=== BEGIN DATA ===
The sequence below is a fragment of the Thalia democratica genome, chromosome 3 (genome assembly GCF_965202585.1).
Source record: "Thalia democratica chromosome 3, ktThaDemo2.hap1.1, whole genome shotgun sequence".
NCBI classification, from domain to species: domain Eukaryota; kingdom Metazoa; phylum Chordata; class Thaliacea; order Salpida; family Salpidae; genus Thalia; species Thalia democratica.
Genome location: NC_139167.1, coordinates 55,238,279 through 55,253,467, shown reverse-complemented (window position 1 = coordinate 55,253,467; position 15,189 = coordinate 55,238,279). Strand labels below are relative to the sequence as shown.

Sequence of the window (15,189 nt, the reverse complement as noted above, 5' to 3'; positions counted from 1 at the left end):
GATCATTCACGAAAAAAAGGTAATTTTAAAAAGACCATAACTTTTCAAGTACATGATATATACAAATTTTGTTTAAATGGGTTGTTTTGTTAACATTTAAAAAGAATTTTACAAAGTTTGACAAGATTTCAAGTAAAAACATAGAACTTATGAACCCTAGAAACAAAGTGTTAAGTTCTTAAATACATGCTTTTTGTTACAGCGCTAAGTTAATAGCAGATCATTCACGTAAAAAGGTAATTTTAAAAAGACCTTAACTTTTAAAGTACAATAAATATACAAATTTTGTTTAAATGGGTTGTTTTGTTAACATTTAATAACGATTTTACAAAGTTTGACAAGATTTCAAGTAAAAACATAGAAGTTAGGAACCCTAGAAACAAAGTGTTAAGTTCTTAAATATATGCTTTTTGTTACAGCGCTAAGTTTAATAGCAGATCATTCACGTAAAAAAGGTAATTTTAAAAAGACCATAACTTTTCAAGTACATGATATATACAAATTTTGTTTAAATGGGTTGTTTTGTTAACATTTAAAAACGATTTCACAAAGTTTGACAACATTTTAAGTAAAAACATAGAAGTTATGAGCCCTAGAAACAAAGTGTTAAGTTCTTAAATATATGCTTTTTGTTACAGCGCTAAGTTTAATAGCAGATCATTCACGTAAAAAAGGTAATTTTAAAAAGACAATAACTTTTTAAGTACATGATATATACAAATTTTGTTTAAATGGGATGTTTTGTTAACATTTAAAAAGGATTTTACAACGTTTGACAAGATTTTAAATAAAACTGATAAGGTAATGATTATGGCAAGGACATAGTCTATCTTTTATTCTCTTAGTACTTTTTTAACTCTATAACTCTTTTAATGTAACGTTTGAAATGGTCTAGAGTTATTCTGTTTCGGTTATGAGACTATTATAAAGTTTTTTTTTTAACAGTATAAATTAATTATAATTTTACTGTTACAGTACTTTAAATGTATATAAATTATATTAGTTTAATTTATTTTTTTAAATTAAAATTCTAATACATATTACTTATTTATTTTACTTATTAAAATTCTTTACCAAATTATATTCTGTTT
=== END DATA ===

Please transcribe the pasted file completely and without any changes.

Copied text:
The sequence below is a fragment of the Thalia democratica genome, chromosome 3 (genome assembly GCF_965202585.1).
Source record: "Thalia democratica chromosome 3, ktThaDemo2.hap1.1, whole genome shotgun sequence".
NCBI classification, from domain to species: domain Eukaryota; kingdom Metazoa; phylum Chordata; class Thaliacea; order Salpida; family Salpidae; genus Thalia; species Thalia democratica.
Genome location: NC_139167.1, coordinates 55,238,279 through 55,253,467, shown reverse-complemented (window position 1 = coordinate 55,253,467; position 15,189 = coordinate 55,238,279). Strand labels below are relative to the sequence as shown.

Sequence of the window (15,189 nt, the reverse complement as noted above, 5' to 3'; positions counted from 1 at the left end):
GATCATTCACGAAAAAAAGGTAATTTTAAAAAGACCATAACTTTTCAAGTACATGATATATACAAATTTTGTTTAAATGGGTTGTTTTGTTAACATTTAAAAAGAATTTTACAAAGTTTGACAAGATTTCAAGTAAAAACATAGAACTTATGAACCCTAGAAACAAAGTGTTAAGTTCTTAAATACATGCTTTTTGTTACAGCGCTAAGTTAATAGCAGATCATTCACGTAAAAAGGTAATTTTAAAAAGACCTTAACTTTTAAAGTACAATAAATATACAAATTTTGTTTAAATGGGTTGTTTTGTTAACATTTAATAACGATTTTACAAAGTTTGACAAGATTTCAAGTAAAAACATAGAAGTTAGGAACCCTAGAAACAAAGTGTTAAGTTCTTAAATATATGCTTTTTGTTACAGCGCTAAGTTTAATAGCAGATCATTCACGTAAAAAAGGTAATTTTAAAAAGACCATAACTTTTCAAGTACATGATATATACAAATTTTGTTTAAATGGGTTGTTTTGTTAACATTTAAAAACGATTTCACAAAGTTTGACAACATTTTAAGTAAAAACATAGAAGTTATGAGCCCTAGAAACAAAGTGTTAAGTTCTTAAATATATGCTTTTTGTTACAGCGCTAAGTTTAATAGCAGATCATTCACGTAAAAAAGGTAATTTTAAAAAGACAATAACTTTTTAAGTACATGATATATACAAATTTTGTTTAAATGGGATGTTTTGTTAACATTTAAAAAGGATTTTACAACGTTTGACAAGATTTTAAATAAAACTGATAAGGTAATGATTATGGCAAGGACATAGTCTATCTTTTATTCTCTTAGTACTTTTTTAACTCTATAACTCTTTTAATGTAACGTTTGAAATGGTCTAGAGTTATTCTGTTTCGGTTATGAGACTATTATAAAGTTTTTTTTTTAACAGTATAAATTAATTATAATTTTACTGTTACAGTACTTTAAATGTATATAAATTATATTAGTTTAATTTATTTTTTTAAATTAAAATTCTAATACATATTACTTATTTATTTTACTTATTAAAATTCTTTACCAAATTATATTCTGTTT